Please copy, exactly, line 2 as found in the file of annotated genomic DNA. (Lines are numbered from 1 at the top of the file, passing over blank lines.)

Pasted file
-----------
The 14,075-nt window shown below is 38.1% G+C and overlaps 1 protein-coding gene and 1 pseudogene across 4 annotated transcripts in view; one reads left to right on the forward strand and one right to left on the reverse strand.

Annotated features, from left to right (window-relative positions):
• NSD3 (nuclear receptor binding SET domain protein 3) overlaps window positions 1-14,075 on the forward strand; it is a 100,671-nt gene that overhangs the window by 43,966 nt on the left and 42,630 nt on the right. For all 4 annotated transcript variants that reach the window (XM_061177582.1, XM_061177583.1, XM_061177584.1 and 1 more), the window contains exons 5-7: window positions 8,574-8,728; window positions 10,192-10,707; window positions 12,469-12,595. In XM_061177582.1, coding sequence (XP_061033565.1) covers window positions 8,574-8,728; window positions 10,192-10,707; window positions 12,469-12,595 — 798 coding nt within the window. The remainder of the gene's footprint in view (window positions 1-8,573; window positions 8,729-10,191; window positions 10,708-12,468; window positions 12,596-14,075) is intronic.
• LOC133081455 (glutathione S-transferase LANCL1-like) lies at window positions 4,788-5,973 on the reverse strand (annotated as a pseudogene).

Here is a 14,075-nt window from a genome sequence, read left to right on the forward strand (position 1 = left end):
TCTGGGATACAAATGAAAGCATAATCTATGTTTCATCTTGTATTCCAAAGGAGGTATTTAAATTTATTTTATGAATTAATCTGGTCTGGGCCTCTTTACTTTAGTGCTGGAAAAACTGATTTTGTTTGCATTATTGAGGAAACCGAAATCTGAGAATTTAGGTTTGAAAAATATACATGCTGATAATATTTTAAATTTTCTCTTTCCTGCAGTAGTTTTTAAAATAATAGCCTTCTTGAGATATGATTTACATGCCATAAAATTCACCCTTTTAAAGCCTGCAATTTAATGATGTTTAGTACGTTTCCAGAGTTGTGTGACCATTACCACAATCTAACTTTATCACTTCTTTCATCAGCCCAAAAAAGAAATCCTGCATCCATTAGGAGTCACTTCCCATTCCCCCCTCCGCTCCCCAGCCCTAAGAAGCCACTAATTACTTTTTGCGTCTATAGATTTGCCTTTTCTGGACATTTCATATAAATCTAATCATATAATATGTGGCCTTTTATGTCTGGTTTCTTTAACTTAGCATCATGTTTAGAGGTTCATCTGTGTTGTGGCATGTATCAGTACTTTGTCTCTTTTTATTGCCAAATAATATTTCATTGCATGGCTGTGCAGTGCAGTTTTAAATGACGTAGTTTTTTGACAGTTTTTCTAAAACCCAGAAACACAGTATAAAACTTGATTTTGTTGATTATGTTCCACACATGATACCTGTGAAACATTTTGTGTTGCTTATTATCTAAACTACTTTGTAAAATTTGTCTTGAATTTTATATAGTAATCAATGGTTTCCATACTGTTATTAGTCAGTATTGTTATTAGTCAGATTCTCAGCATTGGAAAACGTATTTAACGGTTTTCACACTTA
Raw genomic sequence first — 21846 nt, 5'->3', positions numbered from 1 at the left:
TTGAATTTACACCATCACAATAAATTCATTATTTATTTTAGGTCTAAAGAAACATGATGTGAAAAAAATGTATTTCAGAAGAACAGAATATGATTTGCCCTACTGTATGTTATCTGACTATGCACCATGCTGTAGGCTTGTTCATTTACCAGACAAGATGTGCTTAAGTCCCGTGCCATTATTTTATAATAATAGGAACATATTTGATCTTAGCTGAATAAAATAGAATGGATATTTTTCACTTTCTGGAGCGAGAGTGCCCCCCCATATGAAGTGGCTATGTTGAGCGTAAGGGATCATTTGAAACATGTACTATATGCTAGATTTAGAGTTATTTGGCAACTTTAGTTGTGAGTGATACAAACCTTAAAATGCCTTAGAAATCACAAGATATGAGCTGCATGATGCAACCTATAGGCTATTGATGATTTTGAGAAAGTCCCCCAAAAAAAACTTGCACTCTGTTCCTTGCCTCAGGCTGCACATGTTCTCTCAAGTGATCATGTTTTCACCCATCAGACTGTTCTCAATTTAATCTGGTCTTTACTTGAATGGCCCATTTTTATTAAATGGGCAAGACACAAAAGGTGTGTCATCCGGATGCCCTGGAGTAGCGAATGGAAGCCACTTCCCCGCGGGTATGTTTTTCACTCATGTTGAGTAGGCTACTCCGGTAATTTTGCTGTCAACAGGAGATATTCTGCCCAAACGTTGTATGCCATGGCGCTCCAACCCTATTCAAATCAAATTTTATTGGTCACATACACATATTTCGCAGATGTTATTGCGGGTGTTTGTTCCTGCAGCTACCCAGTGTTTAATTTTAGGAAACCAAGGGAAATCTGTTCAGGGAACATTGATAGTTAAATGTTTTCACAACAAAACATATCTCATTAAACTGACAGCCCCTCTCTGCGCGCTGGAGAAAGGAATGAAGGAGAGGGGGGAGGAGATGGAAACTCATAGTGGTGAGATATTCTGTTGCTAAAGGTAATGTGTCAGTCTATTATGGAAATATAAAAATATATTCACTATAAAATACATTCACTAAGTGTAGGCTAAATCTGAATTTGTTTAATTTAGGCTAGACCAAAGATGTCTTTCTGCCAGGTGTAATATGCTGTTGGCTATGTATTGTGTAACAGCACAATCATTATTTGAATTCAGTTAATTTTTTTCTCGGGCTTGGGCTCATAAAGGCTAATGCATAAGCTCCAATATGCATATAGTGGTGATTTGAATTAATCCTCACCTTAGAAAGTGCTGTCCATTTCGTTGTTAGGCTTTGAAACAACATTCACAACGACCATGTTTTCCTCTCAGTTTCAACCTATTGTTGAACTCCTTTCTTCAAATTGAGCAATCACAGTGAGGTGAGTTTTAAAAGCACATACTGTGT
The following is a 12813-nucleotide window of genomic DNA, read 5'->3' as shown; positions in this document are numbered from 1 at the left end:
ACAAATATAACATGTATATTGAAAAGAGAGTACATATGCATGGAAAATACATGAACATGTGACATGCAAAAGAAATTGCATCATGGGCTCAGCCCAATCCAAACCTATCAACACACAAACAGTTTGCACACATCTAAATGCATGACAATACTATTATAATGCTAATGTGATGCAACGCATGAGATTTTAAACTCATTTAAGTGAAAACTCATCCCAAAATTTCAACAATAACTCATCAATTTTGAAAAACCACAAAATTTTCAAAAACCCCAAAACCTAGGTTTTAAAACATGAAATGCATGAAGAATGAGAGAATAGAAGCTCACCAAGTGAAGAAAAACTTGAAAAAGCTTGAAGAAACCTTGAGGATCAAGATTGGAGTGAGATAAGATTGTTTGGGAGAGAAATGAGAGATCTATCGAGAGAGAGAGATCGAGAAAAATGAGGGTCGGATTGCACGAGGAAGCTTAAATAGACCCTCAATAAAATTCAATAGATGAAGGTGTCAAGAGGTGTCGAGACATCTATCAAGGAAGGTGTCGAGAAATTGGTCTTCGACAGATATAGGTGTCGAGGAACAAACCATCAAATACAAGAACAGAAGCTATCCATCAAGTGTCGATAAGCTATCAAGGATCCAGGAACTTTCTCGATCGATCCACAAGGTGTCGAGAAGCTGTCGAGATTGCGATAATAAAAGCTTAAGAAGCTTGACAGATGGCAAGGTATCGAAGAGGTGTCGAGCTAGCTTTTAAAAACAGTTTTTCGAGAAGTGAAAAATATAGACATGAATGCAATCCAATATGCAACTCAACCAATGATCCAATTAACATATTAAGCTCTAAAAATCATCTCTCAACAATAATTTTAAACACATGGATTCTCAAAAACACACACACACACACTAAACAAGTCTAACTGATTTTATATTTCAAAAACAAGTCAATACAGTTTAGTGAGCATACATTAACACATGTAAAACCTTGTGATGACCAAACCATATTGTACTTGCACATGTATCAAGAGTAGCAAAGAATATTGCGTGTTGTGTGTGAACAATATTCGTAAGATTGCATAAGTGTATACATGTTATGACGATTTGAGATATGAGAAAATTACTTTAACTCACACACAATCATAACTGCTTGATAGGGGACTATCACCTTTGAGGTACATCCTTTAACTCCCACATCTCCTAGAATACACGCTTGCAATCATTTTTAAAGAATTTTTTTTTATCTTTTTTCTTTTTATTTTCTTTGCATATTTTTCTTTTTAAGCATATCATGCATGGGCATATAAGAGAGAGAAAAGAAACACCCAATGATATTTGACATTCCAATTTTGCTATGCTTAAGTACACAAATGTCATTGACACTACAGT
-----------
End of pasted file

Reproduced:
Annotated features, from left to right (window-relative positions):